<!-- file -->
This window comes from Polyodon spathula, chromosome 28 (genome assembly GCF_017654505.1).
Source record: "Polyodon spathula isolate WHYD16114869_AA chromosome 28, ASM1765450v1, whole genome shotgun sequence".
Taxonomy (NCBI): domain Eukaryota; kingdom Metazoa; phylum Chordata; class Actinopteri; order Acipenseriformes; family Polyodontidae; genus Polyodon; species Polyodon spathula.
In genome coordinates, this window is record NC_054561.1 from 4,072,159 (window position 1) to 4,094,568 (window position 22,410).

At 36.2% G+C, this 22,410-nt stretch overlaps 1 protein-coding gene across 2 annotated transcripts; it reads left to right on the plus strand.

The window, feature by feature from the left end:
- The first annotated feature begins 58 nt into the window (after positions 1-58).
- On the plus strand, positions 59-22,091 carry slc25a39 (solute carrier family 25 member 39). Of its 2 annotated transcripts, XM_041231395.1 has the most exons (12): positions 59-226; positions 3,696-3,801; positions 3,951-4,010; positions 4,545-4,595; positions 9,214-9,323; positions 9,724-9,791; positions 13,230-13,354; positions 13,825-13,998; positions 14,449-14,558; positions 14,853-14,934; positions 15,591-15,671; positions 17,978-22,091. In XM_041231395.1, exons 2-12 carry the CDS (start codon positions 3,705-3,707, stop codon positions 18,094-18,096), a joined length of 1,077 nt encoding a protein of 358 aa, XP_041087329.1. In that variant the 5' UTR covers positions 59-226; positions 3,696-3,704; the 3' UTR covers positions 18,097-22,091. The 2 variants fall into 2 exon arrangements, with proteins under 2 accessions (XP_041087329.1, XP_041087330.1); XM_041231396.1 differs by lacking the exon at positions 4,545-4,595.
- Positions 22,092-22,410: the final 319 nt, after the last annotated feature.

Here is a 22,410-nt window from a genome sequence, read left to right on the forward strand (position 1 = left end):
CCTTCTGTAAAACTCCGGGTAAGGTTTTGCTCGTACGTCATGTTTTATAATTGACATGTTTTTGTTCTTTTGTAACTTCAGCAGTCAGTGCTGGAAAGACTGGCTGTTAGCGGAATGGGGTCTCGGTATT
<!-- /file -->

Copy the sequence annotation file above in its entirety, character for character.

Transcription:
This window comes from Polyodon spathula, chromosome 28 (genome assembly GCF_017654505.1).
Source record: "Polyodon spathula isolate WHYD16114869_AA chromosome 28, ASM1765450v1, whole genome shotgun sequence".
Taxonomy (NCBI): domain Eukaryota; kingdom Metazoa; phylum Chordata; class Actinopteri; order Acipenseriformes; family Polyodontidae; genus Polyodon; species Polyodon spathula.
In genome coordinates, this window is record NC_054561.1 from 4,072,159 (window position 1) to 4,094,568 (window position 22,410).

At 36.2% G+C, this 22,410-nt stretch overlaps 1 protein-coding gene across 2 annotated transcripts; it reads left to right on the plus strand.

The window, feature by feature from the left end:
- The first annotated feature begins 58 nt into the window (after positions 1-58).
- On the plus strand, positions 59-22,091 carry slc25a39 (solute carrier family 25 member 39). Of its 2 annotated transcripts, XM_041231395.1 has the most exons (12): positions 59-226; positions 3,696-3,801; positions 3,951-4,010; positions 4,545-4,595; positions 9,214-9,323; positions 9,724-9,791; positions 13,230-13,354; positions 13,825-13,998; positions 14,449-14,558; positions 14,853-14,934; positions 15,591-15,671; positions 17,978-22,091. In XM_041231395.1, exons 2-12 carry the CDS (start codon positions 3,705-3,707, stop codon positions 18,094-18,096), a joined length of 1,077 nt encoding a protein of 358 aa, XP_041087329.1. In that variant the 5' UTR covers positions 59-226; positions 3,696-3,704; the 3' UTR covers positions 18,097-22,091. The 2 variants fall into 2 exon arrangements, with proteins under 2 accessions (XP_041087329.1, XP_041087330.1); XM_041231396.1 differs by lacking the exon at positions 4,545-4,595.
- Positions 22,092-22,410: the final 319 nt, after the last annotated feature.

Here is a 22,410-nt window from a genome sequence, read left to right on the forward strand (position 1 = left end):
CCTTCTGTAAAACTCCGGGTAAGGTTTTGCTCGTACGTCATGTTTTATAATTGACATGTTTTTGTTCTTTTGTAACTTCAGCAGTCAGTGCTGGAAAGACTGGCTGTTAGCGGAATGGGGTCTCGGTATT